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doing the right thing

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David Pinckney is a man whose example I’ve been thinking about for the last 10 days.  I strive to be like him in forgiving things that fall on my “reprehensible” list (definitely not there yet), but I also understand some of his struggle in doing things that others do not understand, but makes sense to your definition of who Christ was and is. 

Last year, I made a poor choice trying to help someone, ignored boundaries, risked a lifetime friendship, and ultimately did not succeed in supporting that person.  After it all, my friend asked me a question that stopped me in my tracks– “Would you still have apologized if you had been successful in your attempt to help this person, or are you only apolozing because the effort failed?” 

After thinking about it, I was able to understand that in this circumstance I had been wrong for more than just risking a friendship– it was my issues, some type of “savior complex” that I needed to address before I kept repeating patterns in my life.  Yet this question and situation also confirmed that before you succeed or fail, you have to ask the question “What is the right thing to do?” and “What is the right way to do it?”  If you can be honest with the answers and have peace with your decision, then success or failure is not the plumb line by which you measure.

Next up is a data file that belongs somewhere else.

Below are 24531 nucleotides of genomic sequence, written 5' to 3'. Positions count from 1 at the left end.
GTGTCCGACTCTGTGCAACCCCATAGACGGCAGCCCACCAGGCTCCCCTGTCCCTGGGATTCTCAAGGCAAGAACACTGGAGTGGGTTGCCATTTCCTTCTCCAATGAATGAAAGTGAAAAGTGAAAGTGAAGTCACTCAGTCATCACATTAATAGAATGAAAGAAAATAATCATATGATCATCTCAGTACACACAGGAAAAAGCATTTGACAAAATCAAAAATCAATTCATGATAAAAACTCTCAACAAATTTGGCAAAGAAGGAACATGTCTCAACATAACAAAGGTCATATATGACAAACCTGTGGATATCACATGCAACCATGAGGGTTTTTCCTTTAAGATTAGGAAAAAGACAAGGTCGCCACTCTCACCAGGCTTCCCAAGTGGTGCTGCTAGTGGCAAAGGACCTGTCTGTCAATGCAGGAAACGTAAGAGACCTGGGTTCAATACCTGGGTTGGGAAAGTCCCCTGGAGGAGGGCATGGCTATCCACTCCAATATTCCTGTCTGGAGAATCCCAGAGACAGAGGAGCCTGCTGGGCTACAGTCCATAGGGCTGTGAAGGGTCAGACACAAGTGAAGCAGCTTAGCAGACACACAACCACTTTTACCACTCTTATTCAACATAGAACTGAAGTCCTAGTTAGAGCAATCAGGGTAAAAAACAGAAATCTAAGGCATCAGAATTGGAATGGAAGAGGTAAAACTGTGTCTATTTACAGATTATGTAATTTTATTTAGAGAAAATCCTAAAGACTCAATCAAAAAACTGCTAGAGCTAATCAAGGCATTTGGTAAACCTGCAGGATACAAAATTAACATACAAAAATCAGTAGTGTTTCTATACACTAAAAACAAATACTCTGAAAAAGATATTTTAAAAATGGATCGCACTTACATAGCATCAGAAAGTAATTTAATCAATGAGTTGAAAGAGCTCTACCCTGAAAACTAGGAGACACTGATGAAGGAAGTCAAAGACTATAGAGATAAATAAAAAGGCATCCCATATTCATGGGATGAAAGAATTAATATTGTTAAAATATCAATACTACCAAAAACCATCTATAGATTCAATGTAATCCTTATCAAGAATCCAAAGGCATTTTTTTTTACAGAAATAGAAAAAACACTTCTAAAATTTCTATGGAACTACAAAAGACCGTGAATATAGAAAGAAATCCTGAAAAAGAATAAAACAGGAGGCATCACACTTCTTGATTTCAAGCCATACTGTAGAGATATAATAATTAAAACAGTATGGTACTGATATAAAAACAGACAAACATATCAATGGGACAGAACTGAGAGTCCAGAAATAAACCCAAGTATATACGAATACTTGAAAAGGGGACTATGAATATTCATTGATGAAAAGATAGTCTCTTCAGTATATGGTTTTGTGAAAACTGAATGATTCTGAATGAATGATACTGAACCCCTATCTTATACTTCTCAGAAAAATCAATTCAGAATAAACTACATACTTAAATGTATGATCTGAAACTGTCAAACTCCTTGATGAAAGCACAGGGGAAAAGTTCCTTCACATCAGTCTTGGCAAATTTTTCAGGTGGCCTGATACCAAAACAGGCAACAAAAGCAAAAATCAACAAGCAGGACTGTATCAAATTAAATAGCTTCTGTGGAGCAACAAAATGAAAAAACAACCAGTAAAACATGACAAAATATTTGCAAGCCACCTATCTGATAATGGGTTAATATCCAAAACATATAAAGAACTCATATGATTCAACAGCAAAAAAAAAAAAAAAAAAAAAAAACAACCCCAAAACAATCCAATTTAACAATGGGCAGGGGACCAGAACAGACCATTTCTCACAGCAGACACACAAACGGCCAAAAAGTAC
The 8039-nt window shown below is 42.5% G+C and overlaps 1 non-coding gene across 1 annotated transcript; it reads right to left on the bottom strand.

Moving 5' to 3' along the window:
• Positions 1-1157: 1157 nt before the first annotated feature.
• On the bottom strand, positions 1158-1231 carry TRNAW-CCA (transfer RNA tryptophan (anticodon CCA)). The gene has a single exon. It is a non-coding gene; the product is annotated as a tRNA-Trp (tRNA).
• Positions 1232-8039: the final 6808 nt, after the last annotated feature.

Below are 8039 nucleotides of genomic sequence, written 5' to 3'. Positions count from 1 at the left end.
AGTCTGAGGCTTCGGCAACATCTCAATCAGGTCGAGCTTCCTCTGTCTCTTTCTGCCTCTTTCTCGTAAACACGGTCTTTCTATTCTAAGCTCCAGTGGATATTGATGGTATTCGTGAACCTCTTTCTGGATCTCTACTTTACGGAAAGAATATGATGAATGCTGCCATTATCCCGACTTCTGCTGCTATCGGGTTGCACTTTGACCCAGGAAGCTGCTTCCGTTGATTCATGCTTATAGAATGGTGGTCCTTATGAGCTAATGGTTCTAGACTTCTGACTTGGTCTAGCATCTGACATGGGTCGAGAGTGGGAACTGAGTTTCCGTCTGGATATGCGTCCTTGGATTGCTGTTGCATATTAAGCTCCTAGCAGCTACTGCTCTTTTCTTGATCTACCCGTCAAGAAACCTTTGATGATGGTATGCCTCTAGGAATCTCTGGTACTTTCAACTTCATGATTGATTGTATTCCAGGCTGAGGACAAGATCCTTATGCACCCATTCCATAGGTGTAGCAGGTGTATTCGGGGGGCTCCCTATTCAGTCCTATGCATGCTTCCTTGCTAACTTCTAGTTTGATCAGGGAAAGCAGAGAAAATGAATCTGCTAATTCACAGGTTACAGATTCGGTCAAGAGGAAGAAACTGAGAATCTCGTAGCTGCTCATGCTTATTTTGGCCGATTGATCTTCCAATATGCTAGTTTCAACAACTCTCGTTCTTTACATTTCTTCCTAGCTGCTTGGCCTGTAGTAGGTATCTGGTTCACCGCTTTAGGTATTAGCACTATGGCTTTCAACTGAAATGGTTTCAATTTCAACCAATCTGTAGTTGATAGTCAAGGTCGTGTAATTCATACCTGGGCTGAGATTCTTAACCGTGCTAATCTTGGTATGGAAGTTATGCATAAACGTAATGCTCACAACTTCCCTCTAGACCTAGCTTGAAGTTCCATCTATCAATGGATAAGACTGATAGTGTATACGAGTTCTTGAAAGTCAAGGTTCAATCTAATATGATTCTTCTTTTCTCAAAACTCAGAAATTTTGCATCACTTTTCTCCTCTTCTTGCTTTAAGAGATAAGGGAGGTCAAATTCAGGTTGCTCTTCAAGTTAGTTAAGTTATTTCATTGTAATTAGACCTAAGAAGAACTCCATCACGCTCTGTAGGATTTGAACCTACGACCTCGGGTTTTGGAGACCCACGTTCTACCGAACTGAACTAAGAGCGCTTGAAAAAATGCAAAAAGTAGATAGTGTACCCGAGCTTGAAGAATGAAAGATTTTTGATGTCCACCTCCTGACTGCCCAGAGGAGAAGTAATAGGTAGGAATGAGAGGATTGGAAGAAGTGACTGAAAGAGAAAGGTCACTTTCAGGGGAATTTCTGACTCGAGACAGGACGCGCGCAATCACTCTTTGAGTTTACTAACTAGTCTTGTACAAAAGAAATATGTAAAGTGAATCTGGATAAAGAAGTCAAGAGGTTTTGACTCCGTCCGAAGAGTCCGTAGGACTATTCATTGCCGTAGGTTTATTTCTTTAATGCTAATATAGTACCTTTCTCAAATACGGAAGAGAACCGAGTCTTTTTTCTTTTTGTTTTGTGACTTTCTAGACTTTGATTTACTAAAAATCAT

Another influence is being surrounded by “fairweather friends,” who don’t necessarily have to be friends, just people of influence in our lives.  Unfortunately, it is in the darkest hour of your life, the time you need the most support, that you discover fairweather tendencies.  In my life it is most characterized by people who have taken credit for good times and have Levite-priested in the bad.

David Pinckney has asked that question and risks failure, but at the end of the day, he is doing the right thing.  I pray that God will direct me to do the right thing by His standards in all the choices of my life, particularly the hard ones.

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